No, the choice ultimately is yours. However, we hope to speak with you at length and to introduce you to persons and families who first agreed to supported, independent living with great trepidation, but whose son or daughter has thrived since. If after those discussions you are still unable to agree, we can introduce you to other kinds of residential supports within CSIís range of offerings and/or introduce you to other provider organizations in the region which might offer an option more to your liking. In any event, we will assist you with your familyís problem-solving on this issue, whether or not you select us.
Yes, of course. The CSI-supported home or apartment into which she is moving will become HER home. She may have guests when she pleases with two caveats. If your daughter will share living space with others, we ask that you be considerate of persons' schedules (most of our folks have a regular work or day activity schedule on week-days). We also ask that you be mindful of our objectives, which are to coach persons to live life fully as an adult with as much independence as possible and we need time daily to work with your daughter on those objectives. In addition to visiting HER home, we hope you will invite your daughter to visit YOUR home for days, weekends, and holidays as well. If we can help to make a family visit possible by providing transportation (or perhaps meeting you half-way) or staffing, please ask us what help we can make available. Helping families to have close relationships with their loved one in our care is important to us.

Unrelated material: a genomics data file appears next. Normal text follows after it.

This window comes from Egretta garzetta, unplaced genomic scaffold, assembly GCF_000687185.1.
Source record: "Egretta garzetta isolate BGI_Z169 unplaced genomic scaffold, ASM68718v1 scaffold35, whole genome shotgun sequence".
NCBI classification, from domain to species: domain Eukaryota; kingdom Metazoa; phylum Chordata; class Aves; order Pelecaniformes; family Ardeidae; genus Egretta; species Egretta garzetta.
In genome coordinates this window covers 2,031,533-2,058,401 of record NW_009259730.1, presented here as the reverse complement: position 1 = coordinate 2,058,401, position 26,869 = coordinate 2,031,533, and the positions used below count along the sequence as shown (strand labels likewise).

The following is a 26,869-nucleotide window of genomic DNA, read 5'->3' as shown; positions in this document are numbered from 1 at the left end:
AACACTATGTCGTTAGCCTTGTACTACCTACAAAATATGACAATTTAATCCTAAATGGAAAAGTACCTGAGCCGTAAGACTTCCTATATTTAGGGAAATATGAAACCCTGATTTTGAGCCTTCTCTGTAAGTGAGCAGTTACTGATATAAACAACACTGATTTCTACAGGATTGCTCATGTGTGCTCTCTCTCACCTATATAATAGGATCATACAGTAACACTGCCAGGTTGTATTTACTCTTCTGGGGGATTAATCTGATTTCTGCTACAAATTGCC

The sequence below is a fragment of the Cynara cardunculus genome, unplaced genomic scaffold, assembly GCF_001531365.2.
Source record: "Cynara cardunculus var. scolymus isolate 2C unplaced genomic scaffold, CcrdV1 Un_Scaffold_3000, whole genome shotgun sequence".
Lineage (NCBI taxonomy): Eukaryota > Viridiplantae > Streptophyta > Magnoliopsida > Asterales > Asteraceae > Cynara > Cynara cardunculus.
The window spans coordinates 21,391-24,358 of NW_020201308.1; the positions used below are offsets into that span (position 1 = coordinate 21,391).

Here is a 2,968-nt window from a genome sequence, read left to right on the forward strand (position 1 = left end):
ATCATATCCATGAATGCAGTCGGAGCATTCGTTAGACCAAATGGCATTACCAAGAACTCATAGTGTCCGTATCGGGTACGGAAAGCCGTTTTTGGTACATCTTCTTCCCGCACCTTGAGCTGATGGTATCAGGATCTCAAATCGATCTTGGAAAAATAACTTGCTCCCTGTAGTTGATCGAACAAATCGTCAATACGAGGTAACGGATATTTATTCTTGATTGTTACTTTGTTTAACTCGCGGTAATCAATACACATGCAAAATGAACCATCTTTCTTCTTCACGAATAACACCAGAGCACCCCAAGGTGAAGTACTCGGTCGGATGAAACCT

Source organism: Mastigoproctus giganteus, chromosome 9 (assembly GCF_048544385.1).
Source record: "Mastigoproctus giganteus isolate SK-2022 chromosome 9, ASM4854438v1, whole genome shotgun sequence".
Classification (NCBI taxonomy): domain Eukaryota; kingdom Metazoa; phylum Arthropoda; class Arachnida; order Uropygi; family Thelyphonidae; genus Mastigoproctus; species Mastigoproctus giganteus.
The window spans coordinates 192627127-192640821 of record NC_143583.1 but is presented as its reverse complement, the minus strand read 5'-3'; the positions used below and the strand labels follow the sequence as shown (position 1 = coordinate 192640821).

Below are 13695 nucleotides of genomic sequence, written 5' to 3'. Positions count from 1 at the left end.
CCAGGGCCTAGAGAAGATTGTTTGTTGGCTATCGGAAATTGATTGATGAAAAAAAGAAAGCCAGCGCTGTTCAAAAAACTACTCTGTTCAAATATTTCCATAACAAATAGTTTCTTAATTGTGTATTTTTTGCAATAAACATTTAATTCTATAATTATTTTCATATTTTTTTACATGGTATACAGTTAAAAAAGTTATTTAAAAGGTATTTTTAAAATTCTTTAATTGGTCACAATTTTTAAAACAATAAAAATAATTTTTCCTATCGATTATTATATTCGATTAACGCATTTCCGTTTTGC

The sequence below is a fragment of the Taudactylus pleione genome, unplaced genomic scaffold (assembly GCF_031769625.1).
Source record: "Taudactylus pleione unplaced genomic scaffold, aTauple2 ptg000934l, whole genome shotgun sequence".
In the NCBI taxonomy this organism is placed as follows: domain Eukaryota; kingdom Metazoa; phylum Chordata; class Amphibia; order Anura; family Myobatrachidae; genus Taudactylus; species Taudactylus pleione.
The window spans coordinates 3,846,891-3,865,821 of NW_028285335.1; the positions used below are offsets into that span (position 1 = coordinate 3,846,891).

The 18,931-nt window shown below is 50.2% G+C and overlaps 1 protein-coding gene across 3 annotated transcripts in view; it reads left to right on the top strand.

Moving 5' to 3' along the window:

One funding guideline is important to understand in the context of this answer. In inviting your daughter to your home, please remember that each state has certain program occupancy requirements (which differ state to state), and if your daughter visits you so often she fails to meet minimum time spent in her own home, her Medicaid support will be jeopardized. For example, she may not be able to visit you every weekend, but perhaps one weekend/month, if that is your mutual desire.
Several systems and management methods will be in place. First, your brother will have a detailed and personalized plan of care/support which will speak to his needs. The plan is written and revised quarterly by his interdisciplinary team (IDT). You may be a member of his IDT if you are his guardian, or in any event if he wishes you to be a part of his team. Second, we employ or contract with appropriately licensed persons, such as nurses, dieticians, and physical therapists, to contribute to and monitor his plan of care. Third, we provide our in-house staff with training which meets or exceeds the governmental standard of your state or region. (See additional answers re: training elsewhere in these FAQs). Fourth, we operate with detailed, written policies and procedures governing health and safety. Fifth, the majority of our homes must be licensed and undergo annual (or bi-annual in some circumstances) surveys and periodic unannounced visits by government surveyors. Finally, ensuring health and safety is our overriding concern, which is attentively overseen by our employees, executives, corporate officers, and Board of Directors.
10. How will my child have friends if she lives in her own apartment, rather than live with others like her in a group home?